(Miyanoyuki Junmai, Tosatsuru Ginjo, Tsukinotasura Nigori and Tamanohikari DaiGinjo) for £8.50
3-4 Warwick Street,London W1B 5LS (020) 7292 0767
Lunchtime and early evening bento shop, who host occasional sake tastings
4 Canvey Street, London, SE1 9AN T. 020 7928 2228
Moshi Moshi 24 Upper Level, Broadgate, London EC2M 7QH 020 7247 3227
Soseki newly opened by the woman who started Moshi Moshi Sushi, Caroline Bennett, offers six sake, from a reasonable £18 to £45 per bottle, all served in an elegant Taisho-period style setting. Bar manager Shinn Araki recommends the Manotsuru Genshu (undiluted) from Niigata (£25 per 500ml bottle)
30 St Mary Axe 1F, London EC3A 5AA T: 020 7621 9211
Sumosan, 26 Albemarle Street, London W1S 4HY 020 7495 5999
Roka, younger sister of Zuma,whose same sake sommelier team are on hand in the dimly lit downstairs Shochu Lounge.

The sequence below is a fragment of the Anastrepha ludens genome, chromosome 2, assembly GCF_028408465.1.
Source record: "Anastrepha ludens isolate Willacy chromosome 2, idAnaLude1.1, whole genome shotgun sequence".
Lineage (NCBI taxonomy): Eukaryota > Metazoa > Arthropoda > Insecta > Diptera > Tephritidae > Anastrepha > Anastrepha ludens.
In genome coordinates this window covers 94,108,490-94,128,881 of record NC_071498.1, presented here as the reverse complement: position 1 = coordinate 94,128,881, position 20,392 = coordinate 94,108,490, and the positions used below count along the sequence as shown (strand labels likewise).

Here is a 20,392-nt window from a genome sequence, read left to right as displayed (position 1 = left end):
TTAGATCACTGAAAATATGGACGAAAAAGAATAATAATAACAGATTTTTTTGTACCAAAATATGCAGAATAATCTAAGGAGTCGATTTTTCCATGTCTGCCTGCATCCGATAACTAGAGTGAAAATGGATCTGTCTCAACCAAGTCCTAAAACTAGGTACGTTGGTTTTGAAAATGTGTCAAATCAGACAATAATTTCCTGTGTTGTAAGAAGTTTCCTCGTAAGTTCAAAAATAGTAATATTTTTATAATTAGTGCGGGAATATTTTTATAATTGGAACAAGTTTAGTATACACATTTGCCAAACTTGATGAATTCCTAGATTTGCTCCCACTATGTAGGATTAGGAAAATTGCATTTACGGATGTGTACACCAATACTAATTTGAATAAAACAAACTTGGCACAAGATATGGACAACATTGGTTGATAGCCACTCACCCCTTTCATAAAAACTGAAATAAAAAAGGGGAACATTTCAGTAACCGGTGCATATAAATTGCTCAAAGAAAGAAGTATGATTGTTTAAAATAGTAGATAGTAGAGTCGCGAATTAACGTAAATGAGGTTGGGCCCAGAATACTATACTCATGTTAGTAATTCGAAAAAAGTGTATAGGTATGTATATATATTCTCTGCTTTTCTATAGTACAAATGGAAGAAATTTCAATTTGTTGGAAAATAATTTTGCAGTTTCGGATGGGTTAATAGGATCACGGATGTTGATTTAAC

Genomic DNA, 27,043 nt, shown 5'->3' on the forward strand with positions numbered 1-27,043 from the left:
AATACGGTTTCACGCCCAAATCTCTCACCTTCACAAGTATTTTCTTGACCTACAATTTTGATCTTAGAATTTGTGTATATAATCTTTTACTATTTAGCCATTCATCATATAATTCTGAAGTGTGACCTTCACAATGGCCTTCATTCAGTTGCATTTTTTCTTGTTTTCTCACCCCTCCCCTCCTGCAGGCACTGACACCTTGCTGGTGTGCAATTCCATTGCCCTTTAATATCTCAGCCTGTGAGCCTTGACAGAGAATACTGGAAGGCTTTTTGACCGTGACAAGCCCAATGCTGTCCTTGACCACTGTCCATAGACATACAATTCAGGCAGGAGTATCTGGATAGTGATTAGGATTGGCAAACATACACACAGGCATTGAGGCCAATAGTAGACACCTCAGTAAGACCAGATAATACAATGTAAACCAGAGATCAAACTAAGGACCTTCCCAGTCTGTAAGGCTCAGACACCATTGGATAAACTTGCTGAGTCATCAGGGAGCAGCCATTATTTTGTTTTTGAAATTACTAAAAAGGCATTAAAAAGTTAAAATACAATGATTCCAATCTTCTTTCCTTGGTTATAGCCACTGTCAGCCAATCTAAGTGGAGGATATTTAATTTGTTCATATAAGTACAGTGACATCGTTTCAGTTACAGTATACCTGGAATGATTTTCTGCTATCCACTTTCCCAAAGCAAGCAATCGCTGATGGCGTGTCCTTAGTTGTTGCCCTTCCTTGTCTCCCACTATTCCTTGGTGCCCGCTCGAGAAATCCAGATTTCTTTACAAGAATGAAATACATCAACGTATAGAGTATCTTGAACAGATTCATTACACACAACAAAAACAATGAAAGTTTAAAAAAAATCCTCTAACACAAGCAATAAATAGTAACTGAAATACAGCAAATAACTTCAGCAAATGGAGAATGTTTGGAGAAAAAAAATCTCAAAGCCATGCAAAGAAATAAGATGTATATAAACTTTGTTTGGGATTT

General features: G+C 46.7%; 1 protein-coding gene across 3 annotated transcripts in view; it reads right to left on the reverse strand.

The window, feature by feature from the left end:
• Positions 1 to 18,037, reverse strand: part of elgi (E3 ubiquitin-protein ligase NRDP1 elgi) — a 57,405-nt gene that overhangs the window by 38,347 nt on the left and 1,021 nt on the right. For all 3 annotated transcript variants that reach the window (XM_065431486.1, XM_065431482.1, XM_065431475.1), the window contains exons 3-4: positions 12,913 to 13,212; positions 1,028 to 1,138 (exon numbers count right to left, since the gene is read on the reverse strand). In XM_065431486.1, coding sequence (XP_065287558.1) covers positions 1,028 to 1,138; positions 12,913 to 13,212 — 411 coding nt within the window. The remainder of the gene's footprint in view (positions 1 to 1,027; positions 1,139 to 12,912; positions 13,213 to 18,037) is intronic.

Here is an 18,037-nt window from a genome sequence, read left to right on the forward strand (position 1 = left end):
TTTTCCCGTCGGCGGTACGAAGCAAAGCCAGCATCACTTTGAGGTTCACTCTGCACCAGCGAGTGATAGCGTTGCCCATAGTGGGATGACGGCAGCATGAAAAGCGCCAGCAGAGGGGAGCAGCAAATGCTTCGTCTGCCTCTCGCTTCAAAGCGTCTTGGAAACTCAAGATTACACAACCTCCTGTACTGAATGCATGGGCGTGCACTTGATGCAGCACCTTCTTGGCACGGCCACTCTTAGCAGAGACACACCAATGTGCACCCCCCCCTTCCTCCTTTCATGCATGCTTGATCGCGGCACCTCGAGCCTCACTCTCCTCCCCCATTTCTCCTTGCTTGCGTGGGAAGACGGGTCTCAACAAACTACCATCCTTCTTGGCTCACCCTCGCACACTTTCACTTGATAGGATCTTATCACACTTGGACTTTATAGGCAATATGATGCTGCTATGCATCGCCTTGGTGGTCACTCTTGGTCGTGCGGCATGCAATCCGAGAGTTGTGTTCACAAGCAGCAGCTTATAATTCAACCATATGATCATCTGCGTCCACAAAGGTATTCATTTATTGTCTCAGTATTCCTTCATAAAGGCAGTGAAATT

37, Charlotte Street, London W1T 1RR 020 7927 8254
And at the pricier end of things:
Cocoon Restaurant, and a cocktail Bar (open until 3am at weekends) offers a selection of 19 sakes, with a very helpful menu and a dedicated sommelier team to help unravel their mysteries. Prices range from £14 for a 150 ml glass to £100 for a 72cl bottle.
65 Regent street, London W1B 4EA 020 7494 7600
Zuma Rainer Becker’s flagship restaurant is till one of the best places to try Premium sake. The achingly fashionable glass-clad bar sells over 70 different sakes. Top sommelier Sayaka Watanabe, or one of her assistants, Satomi and Tomo, are on hand to guide you through them.